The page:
In the middle of my pain, I imagined myself as a plate made of fine china with an intricate pattern. Seemingly intact, functional and somewhat pleasing to behold. Upon further inspection a hairline crack is discovered, the kind that can cause the plate to break if it is not handled in a delicate manner. If you feel the edges on the backside the chips reveal themselves and you know this plate has been compromised. It makes me wonder if the damage is visible to an outsider. From a distance, it looks good but up close, you can see it’s damaged and on the verge of being broken.



20 responses »

  1. Exactly, talking and letting out these trying times will help to keep the plate together, as she said, the glue. I lost my parents early on and I saw it all over again through my kids and grandkids eyes when my husband died. It takes a lot of time.

    Liked by 1 person

  2. I’m so sorry to hear this… Glad you’re able to ask for help and support (even small steps are good!) as you move through this. So important to take care of yourself in whatever ways you are able – especially hard when used to being the caretaker of everyone else…

    Liked by 1 person

  3. Such unbelievable writing about such an unbelievably sad tale. I’m so sorry to hear about your Dad, Bryce. I’ve read past pieces you’ve written about your relationship with him, and it sounds like “complicated” is an understatement. Sending you prayers and hugs. 🙏🏻

    Liked by 1 person

  4. This brought tears to my eyes, and a few sentences hit me harder than others. Thank you for sharing your thoughts/feelings/raw self. I am truly sorry for the loss of you father. I’m thinking about you my friend. xo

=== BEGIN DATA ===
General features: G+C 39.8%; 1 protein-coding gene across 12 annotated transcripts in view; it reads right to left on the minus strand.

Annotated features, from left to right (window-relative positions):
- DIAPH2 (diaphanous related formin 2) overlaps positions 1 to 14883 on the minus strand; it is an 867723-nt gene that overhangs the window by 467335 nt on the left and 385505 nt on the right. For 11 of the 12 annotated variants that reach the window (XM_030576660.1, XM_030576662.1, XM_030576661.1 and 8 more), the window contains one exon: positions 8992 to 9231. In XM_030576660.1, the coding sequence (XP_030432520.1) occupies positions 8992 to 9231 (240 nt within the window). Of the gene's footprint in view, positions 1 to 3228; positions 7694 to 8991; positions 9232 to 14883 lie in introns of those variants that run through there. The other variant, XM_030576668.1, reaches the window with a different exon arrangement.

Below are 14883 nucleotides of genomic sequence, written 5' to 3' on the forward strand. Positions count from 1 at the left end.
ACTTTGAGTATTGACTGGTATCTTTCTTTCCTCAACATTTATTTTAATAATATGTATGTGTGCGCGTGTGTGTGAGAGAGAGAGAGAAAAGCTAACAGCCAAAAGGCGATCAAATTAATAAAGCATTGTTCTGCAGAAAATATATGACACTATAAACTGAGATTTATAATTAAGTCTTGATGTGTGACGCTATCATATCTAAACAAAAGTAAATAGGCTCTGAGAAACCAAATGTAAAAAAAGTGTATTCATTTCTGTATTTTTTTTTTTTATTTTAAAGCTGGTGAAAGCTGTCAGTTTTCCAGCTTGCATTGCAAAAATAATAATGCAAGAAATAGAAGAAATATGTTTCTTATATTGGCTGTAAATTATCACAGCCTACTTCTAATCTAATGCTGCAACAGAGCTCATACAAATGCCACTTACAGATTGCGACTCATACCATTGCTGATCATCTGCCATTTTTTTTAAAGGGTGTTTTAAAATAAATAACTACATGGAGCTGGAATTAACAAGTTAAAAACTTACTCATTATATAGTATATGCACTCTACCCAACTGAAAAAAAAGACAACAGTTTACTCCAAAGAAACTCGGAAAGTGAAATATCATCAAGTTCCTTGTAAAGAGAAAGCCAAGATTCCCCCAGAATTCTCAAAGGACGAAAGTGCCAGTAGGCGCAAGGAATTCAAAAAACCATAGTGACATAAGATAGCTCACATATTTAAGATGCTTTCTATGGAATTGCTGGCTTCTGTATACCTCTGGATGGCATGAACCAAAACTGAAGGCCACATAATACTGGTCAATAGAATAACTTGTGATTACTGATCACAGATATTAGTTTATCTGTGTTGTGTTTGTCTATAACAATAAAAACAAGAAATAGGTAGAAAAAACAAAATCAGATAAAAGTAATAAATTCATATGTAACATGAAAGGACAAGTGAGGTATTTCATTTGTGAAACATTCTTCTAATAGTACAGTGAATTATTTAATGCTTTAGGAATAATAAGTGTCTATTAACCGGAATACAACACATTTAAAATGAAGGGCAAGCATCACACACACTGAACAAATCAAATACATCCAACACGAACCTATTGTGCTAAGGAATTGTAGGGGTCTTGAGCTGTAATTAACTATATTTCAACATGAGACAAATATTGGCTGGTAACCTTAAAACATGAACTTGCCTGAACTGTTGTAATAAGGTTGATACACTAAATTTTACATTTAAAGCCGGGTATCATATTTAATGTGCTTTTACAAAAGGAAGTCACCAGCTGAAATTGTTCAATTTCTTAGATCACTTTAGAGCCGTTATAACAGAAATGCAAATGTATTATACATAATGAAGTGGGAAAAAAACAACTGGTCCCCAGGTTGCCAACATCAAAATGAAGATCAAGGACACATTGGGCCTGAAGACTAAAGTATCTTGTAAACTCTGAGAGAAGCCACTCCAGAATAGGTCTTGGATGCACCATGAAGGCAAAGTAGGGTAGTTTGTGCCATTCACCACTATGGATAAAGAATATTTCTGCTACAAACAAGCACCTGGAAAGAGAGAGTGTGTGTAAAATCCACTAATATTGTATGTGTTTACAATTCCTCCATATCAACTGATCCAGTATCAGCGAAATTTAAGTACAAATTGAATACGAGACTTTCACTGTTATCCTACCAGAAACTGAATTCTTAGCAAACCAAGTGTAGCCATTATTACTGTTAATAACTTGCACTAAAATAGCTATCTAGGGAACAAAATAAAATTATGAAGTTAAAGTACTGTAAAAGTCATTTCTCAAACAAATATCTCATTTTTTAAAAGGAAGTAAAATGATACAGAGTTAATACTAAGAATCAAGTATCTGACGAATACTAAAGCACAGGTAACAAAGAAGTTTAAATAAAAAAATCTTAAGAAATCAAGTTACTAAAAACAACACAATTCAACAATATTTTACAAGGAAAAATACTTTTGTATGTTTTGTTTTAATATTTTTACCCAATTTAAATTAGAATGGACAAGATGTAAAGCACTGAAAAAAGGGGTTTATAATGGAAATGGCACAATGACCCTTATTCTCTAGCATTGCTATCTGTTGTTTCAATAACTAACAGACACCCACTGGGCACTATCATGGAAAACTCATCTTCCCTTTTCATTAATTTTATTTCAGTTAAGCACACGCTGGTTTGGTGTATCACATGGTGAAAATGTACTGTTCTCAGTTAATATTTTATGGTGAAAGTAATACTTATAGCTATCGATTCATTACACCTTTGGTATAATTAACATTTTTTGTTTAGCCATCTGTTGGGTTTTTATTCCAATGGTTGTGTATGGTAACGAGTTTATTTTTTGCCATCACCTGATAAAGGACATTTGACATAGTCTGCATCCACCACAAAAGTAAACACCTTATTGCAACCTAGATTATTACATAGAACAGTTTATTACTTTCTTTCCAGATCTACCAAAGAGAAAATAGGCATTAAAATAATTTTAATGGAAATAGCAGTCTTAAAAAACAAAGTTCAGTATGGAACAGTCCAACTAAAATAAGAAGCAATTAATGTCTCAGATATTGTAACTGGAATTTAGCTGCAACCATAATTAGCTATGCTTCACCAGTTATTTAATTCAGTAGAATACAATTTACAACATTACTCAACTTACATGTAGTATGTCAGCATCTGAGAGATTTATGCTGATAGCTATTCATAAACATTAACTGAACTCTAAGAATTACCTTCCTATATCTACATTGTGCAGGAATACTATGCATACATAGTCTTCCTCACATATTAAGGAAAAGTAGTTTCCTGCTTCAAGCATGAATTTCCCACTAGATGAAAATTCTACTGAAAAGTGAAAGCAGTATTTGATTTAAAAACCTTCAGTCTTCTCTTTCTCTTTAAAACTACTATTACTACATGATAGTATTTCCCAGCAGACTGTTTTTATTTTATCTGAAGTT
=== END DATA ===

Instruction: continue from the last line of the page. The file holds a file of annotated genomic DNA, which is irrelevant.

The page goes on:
5. Thank you for sharing your heart. I somewhat can relate to the ups and downs of it all. My heart hurts for those times. I had to come to reconcile with my dad when he went into cardiac arrest several years ago. Here i am now, 51 and have my own poor choices in life and have and do have my own conflicts with my own children. Sadly, at some point we have to rectify with our past so that we can move on with our future. Thank you for sharing.

    Liked by 1 person

    • Thank you so much for visiting and commenting. I hope you can resolve those conflicts. My father passed away last month and it has been a whirlwind of emotions. I’m starting to feel like me again yet I know that this process will not be linear – it will ebb and flow like the ocean’s tide so I need to go with it when the big waves crash around me.


  6. Pingback: Don’t Stop Believin’ | Was that my out loud voice?

    • Thank you Shari. This weekend we will be spreading the ashes as he wished so the grief is being revisited. Lots of mixed emotions through this process mostly sadness and anger, working my way through this tangled mess.